Keeping food and beverages cold when traveling has always required ice. And ice melts, so ya gotta buy more ice. And more ice. Et freaking cetera. At two bucks a bag, you could spend $40 or so just on ice in three-week trip. And if you start robbing the cooler to fill your 30-ounce tumbler with cubes, then you might even find yourself going through two bags a day.
That is unacceptable. Using that same space for a refrigerated cabinet makes a whole lot more sense. The trouble has always been, how do you keep the box chillin’? It could be powered by the cigarette lighter as you drive, but what happens when you shut the car off?
That’s where solar power comes in, Lynn. As long as the sun doesn’t burn out, my stuff will be chilled. And if the sun does burn out, well, we will all have much bigger problems than tepid beer.
There are several brands of portable fridges out there. Dometic is the top o’ th’ line, but it carries the top o’ th’ line prices too. The size I was looking for ran in the $900 range. That’s a whole lot of bags of ice.
But there were several other brands that all hovered around the same modest amount. Many of them also looked alike, as if the same Chinese manufacturer was making them for several distributors (which, I’m sure, is exactly the case).
Alpicool – whose motto is “We make you feel cool” (which would be fine if I was going to be in the frig) – made a unit that had separate freezer and refrigerator compartments, but it went out of stock with no promise of returning. I had to suspect there were too many problems with it. I ordered the next best one available, which can be both, just not at the same time.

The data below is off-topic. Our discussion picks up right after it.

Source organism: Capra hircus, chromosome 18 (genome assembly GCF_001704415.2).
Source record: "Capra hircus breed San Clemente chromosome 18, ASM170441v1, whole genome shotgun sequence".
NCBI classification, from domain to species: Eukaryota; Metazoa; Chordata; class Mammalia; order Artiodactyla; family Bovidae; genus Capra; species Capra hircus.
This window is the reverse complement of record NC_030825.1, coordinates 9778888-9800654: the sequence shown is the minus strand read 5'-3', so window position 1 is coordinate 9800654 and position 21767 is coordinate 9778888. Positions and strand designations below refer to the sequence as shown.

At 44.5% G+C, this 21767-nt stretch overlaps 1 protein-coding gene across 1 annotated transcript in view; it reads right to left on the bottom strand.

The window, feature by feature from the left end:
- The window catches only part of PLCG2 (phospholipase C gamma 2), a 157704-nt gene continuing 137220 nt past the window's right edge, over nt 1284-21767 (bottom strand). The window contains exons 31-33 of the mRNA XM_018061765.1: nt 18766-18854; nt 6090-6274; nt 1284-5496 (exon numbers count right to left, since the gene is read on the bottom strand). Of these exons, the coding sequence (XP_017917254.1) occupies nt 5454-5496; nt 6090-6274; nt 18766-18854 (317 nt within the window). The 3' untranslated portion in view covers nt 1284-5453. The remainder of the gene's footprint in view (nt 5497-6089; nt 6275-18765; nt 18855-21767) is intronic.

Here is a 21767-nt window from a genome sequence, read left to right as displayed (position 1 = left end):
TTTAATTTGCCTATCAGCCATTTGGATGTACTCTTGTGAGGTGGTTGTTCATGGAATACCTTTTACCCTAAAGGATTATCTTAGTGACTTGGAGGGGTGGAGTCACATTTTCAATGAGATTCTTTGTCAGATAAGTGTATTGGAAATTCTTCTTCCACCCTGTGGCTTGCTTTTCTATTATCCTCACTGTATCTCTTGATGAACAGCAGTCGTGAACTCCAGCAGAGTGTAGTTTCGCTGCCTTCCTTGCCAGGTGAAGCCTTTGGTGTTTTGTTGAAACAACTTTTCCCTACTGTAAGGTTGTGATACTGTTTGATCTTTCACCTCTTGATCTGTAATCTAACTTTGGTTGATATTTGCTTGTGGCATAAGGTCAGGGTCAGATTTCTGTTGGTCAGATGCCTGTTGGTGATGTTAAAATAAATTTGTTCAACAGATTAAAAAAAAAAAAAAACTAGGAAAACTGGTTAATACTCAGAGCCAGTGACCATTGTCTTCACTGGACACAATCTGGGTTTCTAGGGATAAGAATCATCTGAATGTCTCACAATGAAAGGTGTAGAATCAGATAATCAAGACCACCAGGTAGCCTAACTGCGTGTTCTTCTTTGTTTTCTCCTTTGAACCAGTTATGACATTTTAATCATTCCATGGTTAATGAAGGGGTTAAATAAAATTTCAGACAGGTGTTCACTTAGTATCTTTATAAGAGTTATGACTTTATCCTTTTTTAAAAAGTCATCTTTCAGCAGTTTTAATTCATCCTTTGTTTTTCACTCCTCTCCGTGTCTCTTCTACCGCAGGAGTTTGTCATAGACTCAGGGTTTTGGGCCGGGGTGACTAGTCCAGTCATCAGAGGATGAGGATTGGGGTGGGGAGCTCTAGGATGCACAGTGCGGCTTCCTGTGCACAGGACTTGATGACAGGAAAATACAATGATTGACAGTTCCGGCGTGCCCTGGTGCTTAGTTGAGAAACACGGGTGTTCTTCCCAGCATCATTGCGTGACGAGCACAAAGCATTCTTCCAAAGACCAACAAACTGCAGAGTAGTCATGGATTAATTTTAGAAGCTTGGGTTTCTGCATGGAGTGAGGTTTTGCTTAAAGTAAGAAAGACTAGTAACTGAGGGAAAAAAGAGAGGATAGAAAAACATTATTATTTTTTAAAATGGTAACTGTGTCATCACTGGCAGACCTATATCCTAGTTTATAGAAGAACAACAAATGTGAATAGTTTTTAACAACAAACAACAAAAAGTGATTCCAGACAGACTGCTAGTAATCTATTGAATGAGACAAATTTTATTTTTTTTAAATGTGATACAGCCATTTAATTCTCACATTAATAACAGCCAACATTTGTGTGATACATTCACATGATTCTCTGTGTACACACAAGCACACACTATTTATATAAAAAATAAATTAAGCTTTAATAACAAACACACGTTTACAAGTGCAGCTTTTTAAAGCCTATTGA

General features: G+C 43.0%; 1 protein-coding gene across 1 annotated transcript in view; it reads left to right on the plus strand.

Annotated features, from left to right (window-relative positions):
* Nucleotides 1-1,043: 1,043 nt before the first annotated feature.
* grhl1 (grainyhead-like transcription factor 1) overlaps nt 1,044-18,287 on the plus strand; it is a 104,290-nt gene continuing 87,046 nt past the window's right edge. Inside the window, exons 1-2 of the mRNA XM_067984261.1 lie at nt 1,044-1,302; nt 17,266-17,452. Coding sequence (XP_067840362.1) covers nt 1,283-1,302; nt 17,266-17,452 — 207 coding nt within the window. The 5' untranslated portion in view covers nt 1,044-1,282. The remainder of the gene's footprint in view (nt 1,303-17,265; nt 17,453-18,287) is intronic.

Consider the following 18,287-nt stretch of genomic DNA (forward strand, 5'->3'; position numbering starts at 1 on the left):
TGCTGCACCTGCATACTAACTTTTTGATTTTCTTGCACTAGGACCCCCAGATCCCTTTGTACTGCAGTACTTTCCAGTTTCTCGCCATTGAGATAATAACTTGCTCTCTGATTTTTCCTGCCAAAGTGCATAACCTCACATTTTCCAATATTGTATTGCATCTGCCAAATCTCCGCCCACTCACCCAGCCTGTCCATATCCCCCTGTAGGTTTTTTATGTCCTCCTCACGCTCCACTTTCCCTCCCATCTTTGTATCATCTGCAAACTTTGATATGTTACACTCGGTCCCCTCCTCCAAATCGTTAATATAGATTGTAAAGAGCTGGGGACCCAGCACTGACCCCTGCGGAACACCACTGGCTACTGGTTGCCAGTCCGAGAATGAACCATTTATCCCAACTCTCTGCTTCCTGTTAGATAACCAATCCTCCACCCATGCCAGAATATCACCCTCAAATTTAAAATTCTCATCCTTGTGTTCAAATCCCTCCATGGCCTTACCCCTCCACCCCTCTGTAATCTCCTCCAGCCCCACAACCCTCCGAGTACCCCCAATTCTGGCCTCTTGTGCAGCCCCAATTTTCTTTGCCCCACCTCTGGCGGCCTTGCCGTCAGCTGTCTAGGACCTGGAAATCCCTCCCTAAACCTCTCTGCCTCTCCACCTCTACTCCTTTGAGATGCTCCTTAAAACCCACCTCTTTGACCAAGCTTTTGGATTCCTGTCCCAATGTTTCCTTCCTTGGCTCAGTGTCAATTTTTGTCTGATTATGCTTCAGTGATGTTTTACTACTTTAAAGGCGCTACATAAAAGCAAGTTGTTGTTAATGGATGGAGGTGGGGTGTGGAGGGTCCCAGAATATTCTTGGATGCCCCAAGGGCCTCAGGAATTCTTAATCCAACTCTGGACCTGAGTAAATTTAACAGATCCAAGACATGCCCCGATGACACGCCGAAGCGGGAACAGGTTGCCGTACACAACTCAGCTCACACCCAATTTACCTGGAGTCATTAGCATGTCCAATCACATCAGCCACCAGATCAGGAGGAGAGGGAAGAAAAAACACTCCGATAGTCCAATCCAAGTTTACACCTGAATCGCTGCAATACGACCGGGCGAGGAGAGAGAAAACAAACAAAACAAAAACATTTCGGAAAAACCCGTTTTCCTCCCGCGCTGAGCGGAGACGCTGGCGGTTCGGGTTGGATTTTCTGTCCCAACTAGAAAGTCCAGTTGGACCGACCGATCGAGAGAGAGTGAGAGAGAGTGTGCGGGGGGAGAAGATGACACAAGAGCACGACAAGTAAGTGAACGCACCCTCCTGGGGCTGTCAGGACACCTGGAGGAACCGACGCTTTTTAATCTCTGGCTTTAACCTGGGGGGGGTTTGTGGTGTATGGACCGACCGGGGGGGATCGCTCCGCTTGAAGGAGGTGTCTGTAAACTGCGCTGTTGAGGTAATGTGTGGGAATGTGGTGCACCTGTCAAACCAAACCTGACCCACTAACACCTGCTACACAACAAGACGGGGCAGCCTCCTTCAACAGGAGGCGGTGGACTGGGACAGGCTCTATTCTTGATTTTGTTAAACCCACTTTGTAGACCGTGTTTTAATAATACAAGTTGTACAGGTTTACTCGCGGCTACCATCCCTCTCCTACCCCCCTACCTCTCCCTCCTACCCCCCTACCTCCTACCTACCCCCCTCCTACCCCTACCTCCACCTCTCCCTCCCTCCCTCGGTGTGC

It arrived in working order – hooray! – and I plugged it in to the AC power and got it cooling. After a little while, it dropped from room temp to 35F and stayed there. Nice.
I took it out to the van and plugged it into the DC socket of the Maxoak. It hummed contentedly. So did I.
Solar had not yet been connected. The wires from the panel and the ones from the power pack (Maxoak) were not long enough to reach. This allowed for a great test, as it turns out. The Maxoak had just been charged up to 100% from AC power, so I plugged the fridge into it and waited to see how long it would be before the battery power ran out.
The Alpicool pulls 5 amps, and the regulated DC outlet on the EB240 feeds it 13V, meaning it draws 65 watts of power. That, by itself, would mean close to 40 hours of electricity, which would not suck at all.
But, that 65 watts only happens while the fridge’s compressor is on. The compressor shuts off when the desired temp is reached, so much of the time it draws no power at all. Of course, sitting in a closed and super-heated van all day makes that little motor come on more often, but, even so, the Alpicool ran at a steady 35 degrees for more than 72 hours before the Maxoak ran out of juice. That was damn good! Whaddythink, Will?? Ha.
Now that solar is in the loop, thanks to an extension cord, the sun easily tops off what little power the fridge draws during the day or the previous night.
The Alpicool CF45 does also function as a freezer, but it will be the whole unit, not just one of the two compartments. It allegedly will chill down to -4F. So, if I ever do decide that I want ice, I can make my own. =)
I have Alpy bungeed to the back of the passenger seat. That was done as temporary set-up, but I’m liking it more and more. I mean, there is nothing else planned for that spot, it creates more space for something else along the driver side wall, and, perhaps of primary importance, it is within arm’s reach of the driver (i.e., me).
Maxoak is behind the driver’s seat, under the table, and I think he’ll stay there too. Long way to go yet, so we’ll see…